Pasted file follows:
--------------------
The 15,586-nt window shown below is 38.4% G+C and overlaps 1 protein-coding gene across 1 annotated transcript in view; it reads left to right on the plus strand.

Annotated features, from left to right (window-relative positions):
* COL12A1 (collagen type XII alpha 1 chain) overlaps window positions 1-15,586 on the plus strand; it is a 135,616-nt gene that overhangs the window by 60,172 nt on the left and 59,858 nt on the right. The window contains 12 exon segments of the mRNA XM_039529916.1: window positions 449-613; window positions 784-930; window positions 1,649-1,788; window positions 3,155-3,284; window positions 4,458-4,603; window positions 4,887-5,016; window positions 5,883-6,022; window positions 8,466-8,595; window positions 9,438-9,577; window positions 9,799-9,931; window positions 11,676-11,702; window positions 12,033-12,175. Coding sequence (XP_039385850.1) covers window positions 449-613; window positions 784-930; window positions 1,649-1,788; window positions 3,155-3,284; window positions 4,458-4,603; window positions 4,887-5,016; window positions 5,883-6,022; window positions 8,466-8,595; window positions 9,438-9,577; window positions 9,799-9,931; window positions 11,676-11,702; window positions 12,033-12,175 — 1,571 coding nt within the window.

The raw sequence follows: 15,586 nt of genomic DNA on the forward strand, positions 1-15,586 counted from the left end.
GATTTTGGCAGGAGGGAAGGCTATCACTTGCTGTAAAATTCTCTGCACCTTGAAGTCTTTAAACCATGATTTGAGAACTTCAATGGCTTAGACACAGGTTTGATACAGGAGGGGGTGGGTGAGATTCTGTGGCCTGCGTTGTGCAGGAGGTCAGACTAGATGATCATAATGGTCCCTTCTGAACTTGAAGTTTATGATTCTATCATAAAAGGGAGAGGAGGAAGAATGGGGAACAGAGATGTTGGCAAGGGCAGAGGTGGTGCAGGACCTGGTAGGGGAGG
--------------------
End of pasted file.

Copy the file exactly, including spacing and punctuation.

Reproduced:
The 15,586-nt window shown below is 38.4% G+C and overlaps 1 protein-coding gene across 1 annotated transcript in view; it reads left to right on the plus strand.

Annotated features, from left to right (window-relative positions):
* COL12A1 (collagen type XII alpha 1 chain) overlaps window positions 1-15,586 on the plus strand; it is a 135,616-nt gene that overhangs the window by 60,172 nt on the left and 59,858 nt on the right. The window contains 12 exon segments of the mRNA XM_039529916.1: window positions 449-613; window positions 784-930; window positions 1,649-1,788; window positions 3,155-3,284; window positions 4,458-4,603; window positions 4,887-5,016; window positions 5,883-6,022; window positions 8,466-8,595; window positions 9,438-9,577; window positions 9,799-9,931; window positions 11,676-11,702; window positions 12,033-12,175. Coding sequence (XP_039385850.1) covers window positions 449-613; window positions 784-930; window positions 1,649-1,788; window positions 3,155-3,284; window positions 4,458-4,603; window positions 4,887-5,016; window positions 5,883-6,022; window positions 8,466-8,595; window positions 9,438-9,577; window positions 9,799-9,931; window positions 11,676-11,702; window positions 12,033-12,175 — 1,571 coding nt within the window.

The raw sequence follows: 15,586 nt of genomic DNA on the forward strand, positions 1-15,586 counted from the left end.
GATTTTGGCAGGAGGGAAGGCTATCACTTGCTGTAAAATTCTCTGCACCTTGAAGTCTTTAAACCATGATTTGAGAACTTCAATGGCTTAGACACAGGTTTGATACAGGAGGGGGTGGGTGAGATTCTGTGGCCTGCGTTGTGCAGGAGGTCAGACTAGATGATCATAATGGTCCCTTCTGAACTTGAAGTTTATGATTCTATCATAAAAGGGAGAGGAGGAAGAATGGGGAACAGAGATGTTGGCAAGGGCAGAGGTGGTGCAGGACCTGGTAGGGGAGG